St. Luke’s has set out to achieve better health, better care and lower costs for the communities we serve. There are a great number of initiatives that St. Luke’s is pursuing that address one of those aims and many that address two, but it is far less common to have an initiative that is the trifecta and hits all three.
St. Luke’s orthopedic physicians are doing just that with their approach to developmental hip dysplasia. Their approach also encompasses two of St. Luke’s primary strategies in becoming one of the nation’s top health systems: the reduction of irrational variation and the use of evidence-based practices. And from start to finish, the care is patient-centered with the best interests of our patients constantly in mind.
Here is the report from blog editor Roya Camp:
- David C. Pate, M.D., J.D.
Many of the St. Luke’s physicians and clinicians who set their sights on eliminating surgical site infections are now taking aim at a bothersome condition that can put a damper on a pleasant childhood – and have costly consequences if not addressed early.
While not common, developmental hip dysplasia is easily corrected in most babies when identified at an early age. That makes the condition a prime candidate for the types of medical challenges some St. Luke’s surgeons and clinicians are making a habit of pursuing – opportunities that hit the “better health, better care and lower cost” bull's-eye.
Dr. Kevin Shea, a St. Luke’s orthopedic surgeon, and his pediatric colleagues are developing an evidence-based care map for pediatric hip conditions, with the potential for significant returns in the form of better care for patients, reduced costs and improved lives for entire families.
This time, the target is the hip dysplasia and dislocation that can develop in children. Relatively rare and more common in girls, human hip dysplasia is a spectrum disease, ranging from incomplete development to complete hip dislocations.
If a dislocated hip is identified before a child is about 6 months old, the joint can be repositioned with a brace. If picked up in the first year, the condition is relatively easy and inexpensive to treat.
And if it is not identified until a later age, treatment can be much more complex and costly. Multiple surgical procedures may be required, and patients have a much higher risk of developing hip arthritis by age 40. A major reconstructive procedure may cost at least $20,000, and one or more procedures may be needed by the time a child is in the teen years, with the total cost of care easily reaching $100,000 or more.
The impact on the lives of children and families is equally significant, including recovery from surgery and lost time from work, school and childhood activities.
“It’s a condition that matters because of the negative impacts when it’s missed,” Dr. Shea said. “It’s a fairly distinct problem and when it occurs, it’s a real issue for families. We felt we could do a better job by standardizing the treatment pathway, reducing variation and improving quality and value.”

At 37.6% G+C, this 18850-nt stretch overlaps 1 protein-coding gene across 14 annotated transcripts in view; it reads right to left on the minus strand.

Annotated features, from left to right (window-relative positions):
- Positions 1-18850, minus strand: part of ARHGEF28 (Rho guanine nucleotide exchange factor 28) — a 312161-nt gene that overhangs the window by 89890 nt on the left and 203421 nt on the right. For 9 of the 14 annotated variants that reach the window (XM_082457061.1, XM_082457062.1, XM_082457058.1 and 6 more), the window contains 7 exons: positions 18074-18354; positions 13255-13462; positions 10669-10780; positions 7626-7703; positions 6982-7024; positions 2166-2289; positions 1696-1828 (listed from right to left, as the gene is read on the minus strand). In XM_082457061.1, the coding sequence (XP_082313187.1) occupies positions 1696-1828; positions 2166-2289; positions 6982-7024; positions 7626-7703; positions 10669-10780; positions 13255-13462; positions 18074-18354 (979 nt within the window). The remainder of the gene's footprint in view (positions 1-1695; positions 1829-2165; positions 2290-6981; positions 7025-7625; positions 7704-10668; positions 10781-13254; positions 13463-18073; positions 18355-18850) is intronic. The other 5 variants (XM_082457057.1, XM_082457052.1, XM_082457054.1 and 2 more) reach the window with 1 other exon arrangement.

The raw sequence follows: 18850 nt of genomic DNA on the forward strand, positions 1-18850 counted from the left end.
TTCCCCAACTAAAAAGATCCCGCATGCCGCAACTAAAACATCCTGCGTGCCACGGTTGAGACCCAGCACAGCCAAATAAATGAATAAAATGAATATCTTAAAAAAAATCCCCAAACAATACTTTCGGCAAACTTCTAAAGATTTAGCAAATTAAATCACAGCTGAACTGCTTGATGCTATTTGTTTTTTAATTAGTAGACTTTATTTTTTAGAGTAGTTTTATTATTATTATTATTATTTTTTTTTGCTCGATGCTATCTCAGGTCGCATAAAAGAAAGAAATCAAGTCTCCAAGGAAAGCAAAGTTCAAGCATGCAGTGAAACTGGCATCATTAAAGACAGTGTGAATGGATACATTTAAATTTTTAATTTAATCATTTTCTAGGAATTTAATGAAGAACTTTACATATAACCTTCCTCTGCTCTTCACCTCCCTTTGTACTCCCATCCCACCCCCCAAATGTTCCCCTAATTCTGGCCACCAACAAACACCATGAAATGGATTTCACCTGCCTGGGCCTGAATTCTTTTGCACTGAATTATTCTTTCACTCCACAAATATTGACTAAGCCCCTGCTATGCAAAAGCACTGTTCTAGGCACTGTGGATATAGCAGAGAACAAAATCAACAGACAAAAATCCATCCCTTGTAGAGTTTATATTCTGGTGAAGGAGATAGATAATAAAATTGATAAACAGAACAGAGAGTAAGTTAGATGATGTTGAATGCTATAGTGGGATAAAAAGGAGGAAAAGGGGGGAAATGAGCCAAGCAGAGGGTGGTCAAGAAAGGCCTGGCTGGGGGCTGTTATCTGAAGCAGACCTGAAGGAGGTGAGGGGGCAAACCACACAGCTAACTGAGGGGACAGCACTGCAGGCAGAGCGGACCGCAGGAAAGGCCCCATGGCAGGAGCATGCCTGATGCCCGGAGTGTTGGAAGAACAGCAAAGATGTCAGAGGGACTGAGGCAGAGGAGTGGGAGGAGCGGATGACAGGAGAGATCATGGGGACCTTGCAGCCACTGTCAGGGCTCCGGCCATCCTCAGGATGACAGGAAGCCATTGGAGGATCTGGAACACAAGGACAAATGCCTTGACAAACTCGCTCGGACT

The hunt for a better approach started with a water-cooler conversation, Dr. Shea said. He and a colleague, Dr. Larry “Buzz” Showalter, had been concerned about the variation in treatment, and felt a more standard approach would improve outcomes.
Dr. Showalter, also an orthopedic surgeon, and Dr. Shea wanted to create a pathway that would ensure that patients would receive the right test at the right time, anticipating the possible need for referral. The running conversation found a focus about a year and a half ago, when an American Academy of Orthopaedic Surgeons’ clinical guideline on the condition was released.
“We had talked for years about, ‘Gee, it would be great if we had a good guideline to manage this condition,’” Dr. Shea said.
The guideline’s general recommendations gave them a starting point, and they were off. In short order, a working group of pediatricians, a family practice physician, a radiologist, a national expert in Florida and the orthopedic physicians was assembled.
Over a six-month period, at a half-dozen meetings, the team hammered out a patient-centered care map that can be the basis for a consistent, efficient, evidence-based process of evaluating and testing for pediatric hip dysplasia. St. Luke’s has used such care maps, which allow for tailoring but which are proven structures and which can serve as a sort of macro order set or care bundle, for joint replacement, smoking treatment and diabetes.
The map has been reviewed, feedback has been incorporated, and the team is now meeting with St. Luke’s primary care physicians to determine how it can be implemented systemwide. Dr. Shea is hopeful the map might become a St. Luke’s standard by year’s end.
Dr. Shea’s earlier work on St. Luke’s Project Zero and Surge to Zero infection reduction efforts gave him a taste of just how complicated it is to effect change. He and others who are innovating within St. Luke’s emphasize communication and the importance of discussing the “why.”
“One thing is that increasingly reassuring to me is that physicians get it,” he said. “They get that we’re not where we want to be.
“It’s really easy to engage them, but it has to be a problem that matters.”
For improvements to be made and to stick, medical professionals must be invested, he said.
“We go to them and we say, ‘Here’s a problem we’d like to address. Can you help us?’” Dr. Shea said. “The sense of ownership is absolutely critical.”
Roya Camp works in the St. Luke’s Communications department.